"About the kids," Casey said, glancing at Teal’c. "We sort of thought that the Free Jaffa would be willing to take them. Wherever they’re from, those people are at war, and have been for a very long time."
Hammond looked from the seer to the Jaffa. "Teal’c, would Master Bra’tac agree to this?"
"Indeed. There are many Jaffa homes that are devoid of children because of the Goa’uld. To have young ones at the hearth again would ease the heart of at least one grieving mother."
"What about the language barrier?"
"They seem to understand and speak a basic trader’s language," Daniel said.
Again the general looked over at the Jaffa. "Do any of the Jaffa speak such languages?"
"There are several Jaffa who have learned to communicate with traders," Teal’c replied.
"Very well. I leave it to you to contact Bra’tac and discuss this with him. I suggest that you do so as quickly as possible," Hammond said. "From what you’ve told me, getting those youngsters settled into a home environment as soon as possible is exactly what they need."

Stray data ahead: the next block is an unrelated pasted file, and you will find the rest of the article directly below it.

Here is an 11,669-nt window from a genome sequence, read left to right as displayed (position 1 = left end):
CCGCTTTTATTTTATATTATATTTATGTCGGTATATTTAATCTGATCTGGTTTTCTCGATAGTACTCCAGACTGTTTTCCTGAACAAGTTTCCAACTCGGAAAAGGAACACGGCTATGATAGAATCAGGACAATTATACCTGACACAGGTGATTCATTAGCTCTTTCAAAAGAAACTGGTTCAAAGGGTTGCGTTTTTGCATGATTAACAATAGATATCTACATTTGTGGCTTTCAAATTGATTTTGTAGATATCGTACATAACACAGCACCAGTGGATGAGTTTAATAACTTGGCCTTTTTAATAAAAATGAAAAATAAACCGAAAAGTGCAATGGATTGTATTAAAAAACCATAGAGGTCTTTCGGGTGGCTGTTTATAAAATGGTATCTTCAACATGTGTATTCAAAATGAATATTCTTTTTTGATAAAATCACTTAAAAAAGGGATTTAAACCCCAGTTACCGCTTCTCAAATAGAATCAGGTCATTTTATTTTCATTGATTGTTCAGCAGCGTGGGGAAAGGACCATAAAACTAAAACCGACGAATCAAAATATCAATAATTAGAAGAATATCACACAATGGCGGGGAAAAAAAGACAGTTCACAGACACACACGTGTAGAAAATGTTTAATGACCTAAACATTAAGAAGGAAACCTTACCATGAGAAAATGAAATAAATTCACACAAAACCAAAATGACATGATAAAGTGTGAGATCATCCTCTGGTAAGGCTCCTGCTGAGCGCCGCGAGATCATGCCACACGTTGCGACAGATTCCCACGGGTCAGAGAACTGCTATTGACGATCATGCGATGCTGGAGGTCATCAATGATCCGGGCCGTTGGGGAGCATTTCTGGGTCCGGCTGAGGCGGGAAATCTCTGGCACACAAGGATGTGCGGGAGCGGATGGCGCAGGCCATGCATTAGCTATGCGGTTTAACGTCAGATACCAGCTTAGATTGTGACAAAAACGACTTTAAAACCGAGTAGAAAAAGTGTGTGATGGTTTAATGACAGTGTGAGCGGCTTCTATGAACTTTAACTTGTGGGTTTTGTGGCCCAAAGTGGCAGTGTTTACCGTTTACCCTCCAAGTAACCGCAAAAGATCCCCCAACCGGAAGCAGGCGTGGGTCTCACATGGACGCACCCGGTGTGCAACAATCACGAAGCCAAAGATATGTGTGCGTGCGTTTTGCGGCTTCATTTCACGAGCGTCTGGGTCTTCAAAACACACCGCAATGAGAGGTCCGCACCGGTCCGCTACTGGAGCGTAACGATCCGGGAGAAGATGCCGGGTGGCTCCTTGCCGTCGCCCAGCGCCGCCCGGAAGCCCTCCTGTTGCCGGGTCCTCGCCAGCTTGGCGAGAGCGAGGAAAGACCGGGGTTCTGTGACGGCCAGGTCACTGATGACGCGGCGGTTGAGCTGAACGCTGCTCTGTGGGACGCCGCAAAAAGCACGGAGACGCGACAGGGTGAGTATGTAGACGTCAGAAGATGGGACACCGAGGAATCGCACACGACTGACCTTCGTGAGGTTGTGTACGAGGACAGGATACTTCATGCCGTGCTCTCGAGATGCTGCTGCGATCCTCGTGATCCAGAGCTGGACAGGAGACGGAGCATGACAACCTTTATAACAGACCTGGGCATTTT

Teal’c inclined his head.
"I’ll expect written reports on my desk by the end of the day." With that, the general gave a nod at the team, and returned to his office.
A A A A A A
Daniel was studying the tracing paper, comparing the lines of text, hoping that something would present itself, just one mark that would unlock the hidden meaning of the cuneiform. He translated the Ancient that he recognized, frowned at the ‘message’ the words formed.
‘Family is determined not by blood, but by love. For it is not the blood that flows through a heart that binds family together, but the love that fills it.’
Now why would that, lovely sentiment that it was, be carved on a stone beside the door of what could only have been a library...He frowned. Actually, the only books present had been behind the counter. There had been that very large, thick book...he needed to see the pictures that Casey had taken...
He sifted through the notes on the table in front of him, found the digital camera, began to sort through the images. His frown deepened. Each line of cuneiform was punctuated as if it were a list of...something.